Archive for the ‘MotoGP Results’ Category

MotoGP 2018 Losail Results

March 18, 2018

DesmoDovi Punks Marquez for Early Season Lead

© Bruce Allen. Exclusive to

The season opener at Losail went mostly according to expectations, which is to say it was crowded up front. At one point I counted nine bikes in the lead group, a sight normally seen in Moto3. French sophomore Johann Zarco led from pole most of the day, fueling a lot of premature trash talk. Once his tires went up, though, it came down to Dovizioso and Marquez for early bragging rights. Round One goes to the Italian on points. No TKO.

Practice and Qualifying

Of the top ten riders on the combined practice timesheets, the top five included, as most of you know, three Ducs and both Suzukis. The factory Hondas sat 6th and 7th. Crutchlow, Rossi and Zarco also made it straight into Q2, wiping up the rear, as it were. Jack Miller got hot on his GP17 during Q1 and moved through to Q2, followed by Vinales, who also found something late in the day. Both appeared to be capable of making noise in Q2. Overall, Dovizioso led three of the four practice sessions (Zarco the other), topping the charts for the Q2 cabal. KTM had nothing going on, but Aprilia was showing signs of life, Aleix sitting 12th after FP3.

Q2 was seriously better than a lot of races. Fifteen minutes of straight adrenaline, with the last three minutes simply breathtaking. Riders including Dovi, Marquez, Lorenzo and Rins took turns aiming at the 10-year old track record set by white-hot rookie Lorenzo to open the 2008 season, falling short each time. But on the day’s last lap, the remarkable Johann Zarco, who we refuse to call The Flying Frenchman, pedaling his two-year old Yamaha, put down a vapor trail, crushing Lorenzo’s former record by 2½ tenths and substantially raising the price of poker in the Zarco contract sweepstakes for 2019-20. Not to mention administering a facial to factory riders Rossi (8th) and Vinales (12th). “Hey Johann, it’s that Honda guy again on line 2.”

Marquez and Petrucci, as expected, ended Q2 second and third, respectively, both also breaking the previous record. My pick for pole, Dovizioso, held it for quite some time before sagging to the middle of the second row during the final two minutes. Interesting that the first two rows of riders, all of whom appear capable of winning on Sunday, exclude three genuine Aliens—Lorenzo, Rossi and Vinales. As Steven Stills sang eons ago, “There’s something happening here.” Several weeks ago we suggested “track records appear set to fall like dominos.” Even without qualifying tires.

Batting a thousand so far on that one. [And can’t you still hear the separate guitar parts in “For What It’s Worth?” Boom.] Saturday evening, Zarco said his race pace was a concern. Right. I hope everyone got to watch the interview with Marc Marquez in which the clever young Brit interviewer managed to get him to admit, smiling widely, that tire selection for the race is very important and no we are not yet sure which tires we will use tomorrow. Wow. We journalists really get down to it sometimes.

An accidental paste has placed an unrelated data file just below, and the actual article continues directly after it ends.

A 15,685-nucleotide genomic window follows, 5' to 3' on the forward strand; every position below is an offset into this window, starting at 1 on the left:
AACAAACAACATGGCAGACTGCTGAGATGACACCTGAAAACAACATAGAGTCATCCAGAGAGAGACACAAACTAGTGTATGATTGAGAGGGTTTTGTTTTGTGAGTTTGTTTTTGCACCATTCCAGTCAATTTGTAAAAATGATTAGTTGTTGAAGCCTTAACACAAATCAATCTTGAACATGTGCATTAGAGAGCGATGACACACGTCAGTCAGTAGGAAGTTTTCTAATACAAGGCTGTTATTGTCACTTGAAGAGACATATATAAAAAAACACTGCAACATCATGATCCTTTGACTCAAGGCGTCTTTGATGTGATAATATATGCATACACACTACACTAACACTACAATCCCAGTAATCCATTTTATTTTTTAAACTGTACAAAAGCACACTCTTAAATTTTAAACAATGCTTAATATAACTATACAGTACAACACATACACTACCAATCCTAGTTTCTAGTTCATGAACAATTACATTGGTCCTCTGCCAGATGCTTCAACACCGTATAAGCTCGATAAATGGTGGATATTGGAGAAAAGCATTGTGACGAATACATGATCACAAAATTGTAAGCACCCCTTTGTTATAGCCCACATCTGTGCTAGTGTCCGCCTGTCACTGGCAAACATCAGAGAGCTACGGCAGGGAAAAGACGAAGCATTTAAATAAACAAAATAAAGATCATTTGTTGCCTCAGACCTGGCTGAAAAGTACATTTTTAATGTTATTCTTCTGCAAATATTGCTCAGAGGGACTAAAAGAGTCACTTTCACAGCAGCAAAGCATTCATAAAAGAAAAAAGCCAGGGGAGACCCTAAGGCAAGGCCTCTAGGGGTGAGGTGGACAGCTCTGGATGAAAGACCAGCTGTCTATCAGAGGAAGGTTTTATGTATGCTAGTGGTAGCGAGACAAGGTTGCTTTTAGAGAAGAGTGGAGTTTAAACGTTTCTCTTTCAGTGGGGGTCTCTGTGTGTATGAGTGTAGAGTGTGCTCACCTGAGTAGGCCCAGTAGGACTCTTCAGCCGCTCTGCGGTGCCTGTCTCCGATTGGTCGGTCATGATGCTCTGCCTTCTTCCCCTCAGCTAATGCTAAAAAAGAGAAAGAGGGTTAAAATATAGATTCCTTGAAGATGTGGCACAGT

A Race for the Ages

The 2018 Qatar Motorcycle Grand Prix unfolded as if it had been scripted. The hot French sophomore on the two-year old Yamaha—let’s call him Johann Zarco–took the hole shot from pole and led a snappish bunch of veteran riders on a merry chase for 16 laps. Suddenly, his tires turned to cheese, and those veterans began going through, Sherman-through-Georgia style. Both Dovizioso and Marquez passed through at Turn 1 of Lap 17, with Rossi following suit later in the lap. Ultimately, Cal Crutchlow, Danilo Petrucci, Maverick Vinales and Dani Pedrosa would push the impudent Gaul to 8th place. In golf they say you drive for show, putt for dough. In MotoGP, you gotta save some tire for late in the race.

It was on Lap 21 that the contenders stepped in for the pretenders. Andrea Dovizioso, who had seized the lead on Lap 17, invited Marquez to a private tête-à-tête for the last three laps, an invitation the defending champion eagerly accepted. With Rossi reduced to lurking in 3rd, hoping for something to go wrong in front of him, the two best riders on Earth squared off for six minutes of unbridled, hair-raising battle, exchanging haymakers. Marquez, unable not to make a move on Dovi at some point, finally took his shot at Turn 16 on the final lap, in a virtual replay of the Red Bull Ring and Motegi duels the two fought last year. Consistent with those contests, Dovi took advantage of his superior corner exit speed to clip Marquez by 2/100ths of a second and take a narrow early lead in the 2018 title chase.

Some Days Chicken, Some Days Feathers

In addition to Dovizioso and Marquez, riders who could anticipate a tasty chicken dinner this evening include Rossi, who did manage to climb from 8th to 3rd, and Franco Morbidelli, who edged Hafizh Sayahrin for the top rookie participation trophy. Sayahrin, for his part, became the first Malaysian rider ever to start a MotoGP race and score points therein, a record he can never lose. Kudos to the luckiest rider on the grid. Jack Miller and Tito Rabat probably feel pretty good this evening, crossing the line in 10th and 11th places, respectively.